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anonymous
 one year ago
Use mathematical induction to prove the statement is true for all positive integers n.
8 + 16 + 24 + ... + 8n = 4n(n + 1)
anonymous
 one year ago
Use mathematical induction to prove the statement is true for all positive integers n. 8 + 16 + 24 + ... + 8n = 4n(n + 1)

This Question is Closed

ganeshie8
 one year ago
Best ResponseYou've already chosen the best response.0Is the statement true for \(n=1\) ?

ganeshie8
 one year ago
Best ResponseYou've already chosen the best response.0that means the expression \(4n(n+1)\) correctly gives the sum on left hand side for \(n=1\)

ganeshie8
 one year ago
Best ResponseYou've already chosen the best response.0what if you have 2 terms on left hand side : \(8+16\) is the statement still true ?

anonymous
 one year ago
Best ResponseYou've already chosen the best response.0wait... you lost me. i have to plug in both now?

ganeshie8
 one year ago
Best ResponseYou've already chosen the best response.0you don't need to, one base case is sufficient here, do you know how induction works ?

anonymous
 one year ago
Best ResponseYou've already chosen the best response.0i'm a little rusty on induction.

ganeshie8
 one year ago
Best ResponseYou've already chosen the best response.0basically your goal is to prove that the given statement is true for all positive integers : \(n=1,2,3,\ldots \)

anonymous
 one year ago
Best ResponseYou've already chosen the best response.0i understand that. but I get confused after I've already proven 1

anonymous
 one year ago
Best ResponseYou've already chosen the best response.0i don't know where to go from there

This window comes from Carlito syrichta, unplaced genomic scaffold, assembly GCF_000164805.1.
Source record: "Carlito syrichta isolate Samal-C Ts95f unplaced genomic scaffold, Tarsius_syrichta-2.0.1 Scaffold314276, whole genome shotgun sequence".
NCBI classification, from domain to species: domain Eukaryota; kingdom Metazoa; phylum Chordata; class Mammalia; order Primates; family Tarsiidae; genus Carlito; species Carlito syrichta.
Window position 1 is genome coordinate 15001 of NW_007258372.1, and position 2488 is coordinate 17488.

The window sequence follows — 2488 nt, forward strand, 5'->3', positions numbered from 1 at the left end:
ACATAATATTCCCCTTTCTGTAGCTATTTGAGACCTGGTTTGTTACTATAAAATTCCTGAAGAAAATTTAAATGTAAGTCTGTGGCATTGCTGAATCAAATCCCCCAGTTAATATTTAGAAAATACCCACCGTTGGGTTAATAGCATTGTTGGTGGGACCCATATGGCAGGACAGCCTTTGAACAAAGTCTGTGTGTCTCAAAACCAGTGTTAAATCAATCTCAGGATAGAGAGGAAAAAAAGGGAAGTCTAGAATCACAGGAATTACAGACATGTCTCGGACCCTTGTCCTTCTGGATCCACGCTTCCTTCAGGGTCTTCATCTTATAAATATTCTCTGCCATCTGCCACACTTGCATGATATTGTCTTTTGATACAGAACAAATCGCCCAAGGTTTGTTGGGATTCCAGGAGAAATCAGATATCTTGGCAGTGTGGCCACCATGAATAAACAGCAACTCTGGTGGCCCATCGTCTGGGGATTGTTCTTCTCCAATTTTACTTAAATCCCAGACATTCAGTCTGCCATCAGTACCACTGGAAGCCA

ganeshie8
 one year ago
Best ResponseYou've already chosen the best response.0suppose, you "know" that the given statement is true for \(n=k+1\), whenever it is true for \(n=k\)

ganeshie8
 one year ago
Best ResponseYou've already chosen the best response.0is that sufficient to claim that the given statement is true for all integers : \(n=1,2,3,\ldots\) ?

anonymous
 one year ago
Best ResponseYou've already chosen the best response.0so then i have to plug in k+1

ganeshie8
 one year ago
Best ResponseYou've already chosen the best response.0forget about the process, il surely give you the complete proof later for now, im just asking you a question..

ganeshie8
 one year ago
Best ResponseYou've already chosen the best response.0Here it is again : suppose, you "know" that the given statement is true for \(n=k+1\), whenever it is true for \(n=k\). is that sufficient to claim that the given statement is true for all integers : \(n=1,2,3,\ldots\) ?

ganeshie8
 one year ago
Best ResponseYou've already chosen the best response.0if you know that the statement is true for \(n=k+1\), whenever it is true for \(n=k\). that essentially means the statement is true for ALL positive integers if you could establish it for \(n=1\)

ganeshie8
 one year ago
Best ResponseYou've already chosen the best response.0because, once you know that it is true for \(n=1\), it follows that it must be true for \(n=1+1=2\)

ganeshie8
 one year ago
Best ResponseYou've already chosen the best response.0after you know that it is true for \(n=2\), it follows that it must be true for \(n=2+1=3\)

ganeshie8
 one year ago
Best ResponseYou've already chosen the best response.0after you know that it is true for \(n=3\), it follows that it must be true for \(n=3+1=4\)